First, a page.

Amber McNaught’s weekly column on life after marriage
A couple of weeks ago, my husband and I went to a barbeque. As I stood in the queue, waiting to collect my burger, I noticed something amazing: there, attached to our host’s wall, was a retractable washing line. It was fifteen metres long! It stretched all the way from one end of the garden to the other! Did I mention it was retractable?
“Gosh, lookit that!” I said to the person standing next to me. “Isn’t that a great idea? So handy!” A few minutes later, my husband joined me in the queue. “You have to see this,” he told me, “It’s a retractable washing line. Isn’t that a great idea?” I agreed that it was. Not long after that, we were joined by some other friends of ours – a couple who got married a couple of years ago. “Would you look at that!” was their opening remark. “Why, it looks like a retractable washing line, isn’t that handy?”
And so it went on. We progressed from talking about the retractable washing line (So handy!) to talking about our new garden furniture, and from the new garden furniture to wondering aloud how much it might have cost our host to have the rather attractive decking we were standing on installed. My point? We never used to talk about things like this before we were married. In my teens and early twenties – in fact, even just a couple of years ago – a barbecue would have been an opportunity to drink to much and have fun, not to talk about time-saving domestic devices.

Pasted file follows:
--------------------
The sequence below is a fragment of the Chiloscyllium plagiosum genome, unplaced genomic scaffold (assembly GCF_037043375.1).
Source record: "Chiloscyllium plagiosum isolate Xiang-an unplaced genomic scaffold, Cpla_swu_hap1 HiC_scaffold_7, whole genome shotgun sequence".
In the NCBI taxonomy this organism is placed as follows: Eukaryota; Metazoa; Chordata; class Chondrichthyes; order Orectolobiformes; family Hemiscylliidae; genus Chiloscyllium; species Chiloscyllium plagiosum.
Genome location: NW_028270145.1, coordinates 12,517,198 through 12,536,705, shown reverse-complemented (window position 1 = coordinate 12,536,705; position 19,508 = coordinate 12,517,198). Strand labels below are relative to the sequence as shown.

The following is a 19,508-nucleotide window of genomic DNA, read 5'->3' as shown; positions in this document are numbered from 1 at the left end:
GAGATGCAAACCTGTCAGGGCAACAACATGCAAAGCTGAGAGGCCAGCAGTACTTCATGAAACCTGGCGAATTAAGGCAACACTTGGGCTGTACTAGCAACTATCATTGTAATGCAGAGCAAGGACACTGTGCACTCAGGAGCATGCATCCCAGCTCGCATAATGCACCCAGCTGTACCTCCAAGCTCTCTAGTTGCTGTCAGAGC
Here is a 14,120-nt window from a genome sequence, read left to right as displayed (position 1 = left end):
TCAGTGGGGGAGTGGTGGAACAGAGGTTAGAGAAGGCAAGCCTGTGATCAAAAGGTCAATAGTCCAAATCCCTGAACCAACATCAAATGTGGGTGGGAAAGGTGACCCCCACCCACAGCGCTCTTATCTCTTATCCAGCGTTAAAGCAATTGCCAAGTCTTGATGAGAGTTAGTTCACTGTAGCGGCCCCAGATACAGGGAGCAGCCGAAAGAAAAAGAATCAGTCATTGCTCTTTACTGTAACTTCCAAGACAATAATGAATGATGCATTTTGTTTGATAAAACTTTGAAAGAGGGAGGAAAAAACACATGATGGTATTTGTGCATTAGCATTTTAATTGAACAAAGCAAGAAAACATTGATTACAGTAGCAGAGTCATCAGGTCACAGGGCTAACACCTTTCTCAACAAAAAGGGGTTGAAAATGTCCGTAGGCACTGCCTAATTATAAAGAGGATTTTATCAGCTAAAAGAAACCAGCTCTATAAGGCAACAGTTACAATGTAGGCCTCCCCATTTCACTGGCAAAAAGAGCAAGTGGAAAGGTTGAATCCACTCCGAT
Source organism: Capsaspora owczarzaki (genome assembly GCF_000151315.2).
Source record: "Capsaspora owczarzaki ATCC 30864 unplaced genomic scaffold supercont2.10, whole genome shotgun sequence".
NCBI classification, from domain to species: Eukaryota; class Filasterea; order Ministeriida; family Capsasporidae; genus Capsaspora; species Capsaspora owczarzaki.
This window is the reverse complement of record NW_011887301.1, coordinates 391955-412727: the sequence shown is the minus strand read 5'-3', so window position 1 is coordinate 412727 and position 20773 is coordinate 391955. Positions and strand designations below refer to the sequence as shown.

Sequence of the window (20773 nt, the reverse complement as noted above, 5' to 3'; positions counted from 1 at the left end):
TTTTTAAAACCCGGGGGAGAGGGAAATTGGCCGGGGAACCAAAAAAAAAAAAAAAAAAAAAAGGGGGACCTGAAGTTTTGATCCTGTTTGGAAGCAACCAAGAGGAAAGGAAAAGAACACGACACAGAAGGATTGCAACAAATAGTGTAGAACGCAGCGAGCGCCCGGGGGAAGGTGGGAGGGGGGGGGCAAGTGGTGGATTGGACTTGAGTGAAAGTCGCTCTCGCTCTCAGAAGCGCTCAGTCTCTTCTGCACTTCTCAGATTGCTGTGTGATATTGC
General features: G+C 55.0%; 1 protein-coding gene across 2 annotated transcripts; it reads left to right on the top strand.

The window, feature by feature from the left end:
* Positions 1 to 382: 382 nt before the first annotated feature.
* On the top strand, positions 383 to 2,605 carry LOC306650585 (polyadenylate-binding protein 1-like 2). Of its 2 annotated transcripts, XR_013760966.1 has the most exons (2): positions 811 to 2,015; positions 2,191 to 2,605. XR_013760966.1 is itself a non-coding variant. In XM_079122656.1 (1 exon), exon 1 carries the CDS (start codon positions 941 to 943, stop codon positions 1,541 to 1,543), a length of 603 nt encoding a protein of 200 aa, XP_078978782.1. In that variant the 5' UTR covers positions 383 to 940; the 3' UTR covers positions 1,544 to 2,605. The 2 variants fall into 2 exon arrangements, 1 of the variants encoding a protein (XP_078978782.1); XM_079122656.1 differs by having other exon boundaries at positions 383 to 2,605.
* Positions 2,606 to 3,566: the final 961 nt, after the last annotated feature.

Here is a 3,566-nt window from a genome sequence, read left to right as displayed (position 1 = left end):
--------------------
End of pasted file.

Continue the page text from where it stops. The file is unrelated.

Well, we did still drink too much and have a lot of fun. But there’s no doubt that since we got married there has been a definite shift in the types of things we tend to talk about when we get together with friends. It is no longer unusual, for instance, for us to spend half an hour at a time talking about property prices. Garden furniture is a valid conversation starter. We have even been known to touch on the topic of – wait for it – pension plans.
I’m not quite sure how much this sea-change in our interests is down to the fact that we’re now an old married couple, and how much of it is due to the fact that we’re just getting old. Perhaps it’s something that comes to us all, regardless of our relationship status. One thing I have noticed, though, is that we now tend to socialise mostly with other couples, and that does have an influence on the way we socialise (restaurants rather than bars, barbeque’s rather than…. well, bars) and the things we talk about.
Getting married also prompted a new found interest in the home – a nesting instinct, if you will. We’d lived together for several years before we got married, but it was only in the run-up to the wedding that the shabby paintwork in the bedroom became unbearable, and I realised that I absolutely could not live without new cushions for the living room. These are also topics on which I will quite happily expound for hours – something else I would never have dreamt of before I got married.
No, there’s no doubt about it: marriage/age has made us boring. Just a few days ago, for instance, my husband returned from the shops with a gift for me. It was a retractable washing line for the garden. I love it.
Amber McNaught is a freelance writer and regular Shiny contributor. She hasn’t yet set up her retractable washing line, but when she does, she’ll tell you all about it. With pictures.